The societal setting in China in regard to ethnic groups and ethnic issues in one way or another can be compared and contrasted with a society in the United States. The two are similar in the fact that they have different ethnic groups. As already evident from a case study provided in this paper, China has 56 different ethnic groups. Though the United States might not be having as many ethnic groups as China, it has ethnic groups such as Indian American, Filipino American, Taiwanese American, Maltese American, White Americans, Fijian Americans and Latino Americans among others (Garver, 2011). That is a clear similarity that both countries are a home for diverse ethnic groups. While China has Han Chinese as the dominant ethnic group occupying the vast territory of the region, the United States also contains a dominant ethnic group which comprises the White Americans occupying 72% of the overall population in the United States (Chan, Makino & Isobe, 2010). Moreover, the two countries have minority groups. Those of China contain the Uyghurs, Jews, and others comprising 8.49%, while the United State has the Latino Americans as the largest minority group comprising 15% of the overall population. Most of the ethnic conflicts in the two countries were fueled by socioeconomic status (Chan, Makino & Isobe, 2010). Those individuals living in poor conditions in the United States demonstrated and confronted the ruling government that was formed by the majority of White Americans in order to improve their living conditions by giving lucrative jobs. That was the same case in China, where the minority groups seem to revolt against the majorities in the government articulating for better living conditions.
While most of the conflicts were fueled by religious differences in China, most of the conflicts in the United States were as a result of racial segregation. The Uyghurs in China were aggressive toward the non-Muslim community in the region. Thus, there was heightened animosity toward the Jewish community to a level of slaughtering them (Garver, 2011). In the States, the conflicts were as a result of blacks accusing whites of making them their slaves. Talking about intermarriages between ethnic groups in China, they were highly prohibited and if it happened in rare circumstances, the children that were born received considerable discrimination and were not regarded as a member of a certain ethnic group (Sturman, Shao & Katz, 2012). However, the case was different in the United States as white Americans intermarried with the Africans to give birth to a black American child. Lastly, while most of people coming to urban centers were from far countries like Africa in America, those who moved to occupy urban centers were local residents in China (Chan, Makino & Isobe, 2010).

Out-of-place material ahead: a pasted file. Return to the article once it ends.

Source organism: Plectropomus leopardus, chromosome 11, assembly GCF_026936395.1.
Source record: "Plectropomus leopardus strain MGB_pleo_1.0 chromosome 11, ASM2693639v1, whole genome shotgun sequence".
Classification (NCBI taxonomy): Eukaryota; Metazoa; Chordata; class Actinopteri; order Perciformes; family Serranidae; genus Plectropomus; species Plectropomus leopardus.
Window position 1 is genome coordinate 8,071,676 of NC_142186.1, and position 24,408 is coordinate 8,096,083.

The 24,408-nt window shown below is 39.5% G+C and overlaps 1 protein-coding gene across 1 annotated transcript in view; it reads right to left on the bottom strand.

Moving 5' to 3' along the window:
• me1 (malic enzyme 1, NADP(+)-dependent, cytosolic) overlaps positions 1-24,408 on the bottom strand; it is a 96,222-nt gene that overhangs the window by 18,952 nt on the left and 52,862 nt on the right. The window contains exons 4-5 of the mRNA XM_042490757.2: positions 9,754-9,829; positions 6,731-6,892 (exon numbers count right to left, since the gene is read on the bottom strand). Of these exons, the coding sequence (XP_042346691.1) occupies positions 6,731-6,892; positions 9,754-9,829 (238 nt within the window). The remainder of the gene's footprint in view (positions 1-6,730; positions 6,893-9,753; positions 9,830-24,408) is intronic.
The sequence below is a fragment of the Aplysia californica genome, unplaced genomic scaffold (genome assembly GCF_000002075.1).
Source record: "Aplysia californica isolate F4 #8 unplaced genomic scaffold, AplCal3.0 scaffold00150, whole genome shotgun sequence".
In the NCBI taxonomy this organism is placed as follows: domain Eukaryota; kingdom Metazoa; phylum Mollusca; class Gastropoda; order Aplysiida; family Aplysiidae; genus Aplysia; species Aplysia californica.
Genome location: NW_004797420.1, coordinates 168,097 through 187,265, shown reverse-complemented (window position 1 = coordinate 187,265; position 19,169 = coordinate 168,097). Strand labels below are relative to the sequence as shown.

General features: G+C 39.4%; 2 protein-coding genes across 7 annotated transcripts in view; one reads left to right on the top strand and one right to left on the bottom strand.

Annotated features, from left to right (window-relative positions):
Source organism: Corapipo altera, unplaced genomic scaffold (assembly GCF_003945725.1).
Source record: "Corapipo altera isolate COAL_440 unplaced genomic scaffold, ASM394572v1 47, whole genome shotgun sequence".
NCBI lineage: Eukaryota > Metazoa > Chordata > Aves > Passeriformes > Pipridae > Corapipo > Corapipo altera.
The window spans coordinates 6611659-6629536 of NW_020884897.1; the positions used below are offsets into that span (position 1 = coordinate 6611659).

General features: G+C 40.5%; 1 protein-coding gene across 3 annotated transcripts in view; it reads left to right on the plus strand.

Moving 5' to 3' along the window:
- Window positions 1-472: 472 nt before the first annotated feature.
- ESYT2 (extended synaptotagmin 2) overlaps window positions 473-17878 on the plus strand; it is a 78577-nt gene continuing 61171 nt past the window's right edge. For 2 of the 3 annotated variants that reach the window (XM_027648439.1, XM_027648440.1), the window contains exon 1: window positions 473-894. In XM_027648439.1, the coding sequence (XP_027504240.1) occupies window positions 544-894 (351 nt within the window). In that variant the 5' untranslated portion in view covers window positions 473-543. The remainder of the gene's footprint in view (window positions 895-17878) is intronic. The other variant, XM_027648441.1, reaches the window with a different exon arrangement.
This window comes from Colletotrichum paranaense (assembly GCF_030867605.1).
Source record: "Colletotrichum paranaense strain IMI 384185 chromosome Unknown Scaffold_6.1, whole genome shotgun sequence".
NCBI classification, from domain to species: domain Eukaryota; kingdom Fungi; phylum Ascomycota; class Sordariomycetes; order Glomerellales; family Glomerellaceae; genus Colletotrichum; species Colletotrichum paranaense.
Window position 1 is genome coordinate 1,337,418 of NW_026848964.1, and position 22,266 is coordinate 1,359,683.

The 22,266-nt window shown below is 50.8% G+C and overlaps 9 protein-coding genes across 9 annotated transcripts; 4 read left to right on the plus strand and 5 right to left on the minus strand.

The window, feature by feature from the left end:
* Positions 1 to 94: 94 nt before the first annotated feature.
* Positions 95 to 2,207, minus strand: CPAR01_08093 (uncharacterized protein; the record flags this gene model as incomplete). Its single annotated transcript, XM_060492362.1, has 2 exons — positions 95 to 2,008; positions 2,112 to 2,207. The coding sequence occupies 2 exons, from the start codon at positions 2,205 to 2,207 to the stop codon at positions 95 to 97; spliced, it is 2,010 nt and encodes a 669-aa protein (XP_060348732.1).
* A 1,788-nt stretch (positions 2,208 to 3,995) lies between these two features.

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From the case study already conducted in the two countries, China and the United States, it is evident that conflicts are inevitable in a normal society that comprises different ethnical groups that are fond of interacting in their daily activities. Economic factors such as the existence of natural resources within a particular region and external migration are the major causes of ethnic conflicts. In reality, in a normal societal setting there will be a majority group as well as a minority one. Majority groups should not undermine the minority ones to a point of denying them their rights as citizens of a particular country. Those possessing leadership must be cautious not to incline to certain groups within societies to eliminate any chances of conflicts affected by favors or incompetence of the government. Lastly, it is important that ethnic groups create peaceful coexistence if they want to live in a peaceful society. That will only be achieved if they choose to overcome prejudices between them and shun negative reasoning that triggers hatred between them. Thus, it is very possible for a society to live in peace and harmony even if it comprises different ethnic groups.